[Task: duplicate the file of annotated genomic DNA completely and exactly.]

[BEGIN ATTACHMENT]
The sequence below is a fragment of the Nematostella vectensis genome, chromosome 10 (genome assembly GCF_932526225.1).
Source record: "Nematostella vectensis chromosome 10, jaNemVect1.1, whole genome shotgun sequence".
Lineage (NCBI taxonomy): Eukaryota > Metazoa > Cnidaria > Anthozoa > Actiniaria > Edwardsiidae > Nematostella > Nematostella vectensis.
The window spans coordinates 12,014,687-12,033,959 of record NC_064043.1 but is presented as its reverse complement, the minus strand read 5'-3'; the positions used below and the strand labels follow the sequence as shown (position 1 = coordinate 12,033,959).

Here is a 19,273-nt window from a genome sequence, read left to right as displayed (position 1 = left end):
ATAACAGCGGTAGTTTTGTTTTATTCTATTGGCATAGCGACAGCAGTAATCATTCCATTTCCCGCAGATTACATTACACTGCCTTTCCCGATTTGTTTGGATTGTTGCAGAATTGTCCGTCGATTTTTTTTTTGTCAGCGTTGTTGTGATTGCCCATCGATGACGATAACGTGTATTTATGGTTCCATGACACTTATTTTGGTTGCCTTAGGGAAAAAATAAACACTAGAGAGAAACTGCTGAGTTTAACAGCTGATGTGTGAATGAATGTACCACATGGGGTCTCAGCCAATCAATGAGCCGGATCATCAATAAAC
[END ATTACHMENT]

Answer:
The sequence below is a fragment of the Nematostella vectensis genome, chromosome 10 (genome assembly GCF_932526225.1).
Source record: "Nematostella vectensis chromosome 10, jaNemVect1.1, whole genome shotgun sequence".
Lineage (NCBI taxonomy): Eukaryota > Metazoa > Cnidaria > Anthozoa > Actiniaria > Edwardsiidae > Nematostella > Nematostella vectensis.
The window spans coordinates 12,014,687-12,033,959 of record NC_064043.1 but is presented as its reverse complement, the minus strand read 5'-3'; the positions used below and the strand labels follow the sequence as shown (position 1 = coordinate 12,033,959).

Here is a 19,273-nt window from a genome sequence, read left to right as displayed (position 1 = left end):
ATAACAGCGGTAGTTTTGTTTTATTCTATTGGCATAGCGACAGCAGTAATCATTCCATTTCCCGCAGATTACATTACACTGCCTTTCCCGATTTGTTTGGATTGTTGCAGAATTGTCCGTCGATTTTTTTTTTGTCAGCGTTGTTGTGATTGCCCATCGATGACGATAACGTGTATTTATGGTTCCATGACACTTATTTTGGTTGCCTTAGGGAAAAAATAAACACTAGAGAGAAACTGCTGAGTTTAACAGCTGATGTGTGAATGAATGTACCACATGGGGTCTCAGCCAATCAATGAGCCGGATCATCAATAAAC